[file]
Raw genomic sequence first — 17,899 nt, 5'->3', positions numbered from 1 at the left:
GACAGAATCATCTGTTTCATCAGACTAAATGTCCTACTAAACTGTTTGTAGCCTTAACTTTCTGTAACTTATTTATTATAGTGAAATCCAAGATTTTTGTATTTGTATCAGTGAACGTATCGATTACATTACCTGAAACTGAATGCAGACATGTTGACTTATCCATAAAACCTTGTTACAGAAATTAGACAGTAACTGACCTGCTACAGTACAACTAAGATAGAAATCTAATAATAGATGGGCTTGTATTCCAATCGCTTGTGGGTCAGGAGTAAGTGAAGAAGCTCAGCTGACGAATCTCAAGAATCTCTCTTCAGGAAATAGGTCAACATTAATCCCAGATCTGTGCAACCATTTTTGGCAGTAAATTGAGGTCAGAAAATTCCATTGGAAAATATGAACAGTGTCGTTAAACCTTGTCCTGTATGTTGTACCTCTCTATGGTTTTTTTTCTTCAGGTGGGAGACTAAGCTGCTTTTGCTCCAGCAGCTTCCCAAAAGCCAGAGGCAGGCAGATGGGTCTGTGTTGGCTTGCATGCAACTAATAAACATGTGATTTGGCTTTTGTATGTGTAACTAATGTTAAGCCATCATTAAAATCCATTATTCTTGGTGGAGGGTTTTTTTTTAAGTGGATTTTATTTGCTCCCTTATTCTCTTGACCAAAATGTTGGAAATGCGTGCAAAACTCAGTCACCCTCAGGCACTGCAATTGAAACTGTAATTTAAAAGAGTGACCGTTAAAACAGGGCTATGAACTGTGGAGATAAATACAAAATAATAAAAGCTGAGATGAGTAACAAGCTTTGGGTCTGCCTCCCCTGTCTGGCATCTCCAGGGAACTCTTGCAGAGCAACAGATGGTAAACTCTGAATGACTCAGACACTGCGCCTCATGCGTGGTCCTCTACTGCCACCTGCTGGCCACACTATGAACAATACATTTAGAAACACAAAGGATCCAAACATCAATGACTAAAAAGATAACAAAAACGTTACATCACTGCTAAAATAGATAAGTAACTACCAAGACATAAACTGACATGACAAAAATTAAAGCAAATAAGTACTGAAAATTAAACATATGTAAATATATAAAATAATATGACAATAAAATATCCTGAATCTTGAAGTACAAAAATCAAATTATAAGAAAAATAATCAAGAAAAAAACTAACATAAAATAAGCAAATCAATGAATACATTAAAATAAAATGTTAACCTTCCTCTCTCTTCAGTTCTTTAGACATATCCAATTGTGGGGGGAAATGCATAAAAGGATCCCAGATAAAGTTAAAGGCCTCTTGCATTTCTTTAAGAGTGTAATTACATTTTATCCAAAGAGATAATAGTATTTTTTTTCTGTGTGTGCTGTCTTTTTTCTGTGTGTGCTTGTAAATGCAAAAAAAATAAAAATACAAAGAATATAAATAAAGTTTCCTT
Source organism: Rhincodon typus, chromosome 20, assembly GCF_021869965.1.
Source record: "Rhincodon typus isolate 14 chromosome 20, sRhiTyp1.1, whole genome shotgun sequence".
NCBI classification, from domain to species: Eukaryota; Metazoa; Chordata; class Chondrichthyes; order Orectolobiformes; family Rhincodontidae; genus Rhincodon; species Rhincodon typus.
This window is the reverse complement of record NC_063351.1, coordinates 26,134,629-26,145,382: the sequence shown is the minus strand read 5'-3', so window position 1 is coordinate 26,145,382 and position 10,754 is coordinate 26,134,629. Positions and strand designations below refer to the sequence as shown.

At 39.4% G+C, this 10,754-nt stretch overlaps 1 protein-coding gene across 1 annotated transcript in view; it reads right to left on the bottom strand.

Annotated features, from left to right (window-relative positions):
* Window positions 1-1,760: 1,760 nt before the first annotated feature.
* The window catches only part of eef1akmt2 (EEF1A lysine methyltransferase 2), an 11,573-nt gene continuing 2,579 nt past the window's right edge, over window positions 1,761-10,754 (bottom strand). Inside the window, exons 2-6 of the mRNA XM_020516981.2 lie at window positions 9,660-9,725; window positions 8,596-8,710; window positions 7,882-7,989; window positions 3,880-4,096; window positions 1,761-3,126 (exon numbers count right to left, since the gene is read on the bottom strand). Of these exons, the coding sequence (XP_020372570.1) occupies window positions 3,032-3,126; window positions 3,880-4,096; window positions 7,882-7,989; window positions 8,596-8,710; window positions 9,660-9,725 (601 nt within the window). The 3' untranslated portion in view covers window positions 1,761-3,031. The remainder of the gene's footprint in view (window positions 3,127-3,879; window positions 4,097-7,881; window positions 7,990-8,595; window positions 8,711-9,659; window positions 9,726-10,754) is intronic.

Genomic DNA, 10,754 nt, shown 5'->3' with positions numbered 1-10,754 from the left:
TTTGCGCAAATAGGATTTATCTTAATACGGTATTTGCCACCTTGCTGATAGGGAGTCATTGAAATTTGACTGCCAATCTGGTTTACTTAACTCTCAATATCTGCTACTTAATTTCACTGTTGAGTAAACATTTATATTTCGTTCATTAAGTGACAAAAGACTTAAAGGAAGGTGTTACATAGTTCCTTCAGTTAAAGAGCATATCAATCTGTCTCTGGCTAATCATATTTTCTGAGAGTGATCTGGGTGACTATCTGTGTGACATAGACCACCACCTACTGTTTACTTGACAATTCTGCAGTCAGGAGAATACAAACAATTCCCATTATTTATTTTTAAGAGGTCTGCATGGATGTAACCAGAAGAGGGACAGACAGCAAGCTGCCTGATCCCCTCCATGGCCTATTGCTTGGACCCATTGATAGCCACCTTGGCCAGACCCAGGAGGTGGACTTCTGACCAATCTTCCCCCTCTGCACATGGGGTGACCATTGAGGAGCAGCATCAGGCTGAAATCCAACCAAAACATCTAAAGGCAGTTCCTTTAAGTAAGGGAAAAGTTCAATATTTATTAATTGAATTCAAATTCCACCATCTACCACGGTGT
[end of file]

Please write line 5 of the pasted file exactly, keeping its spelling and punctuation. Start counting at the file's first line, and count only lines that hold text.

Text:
NCBI classification, from domain to species: Eukaryota; Metazoa; Chordata; class Chondrichthyes; order Orectolobiformes; family Rhincodontidae; genus Rhincodon; species Rhincodon typus.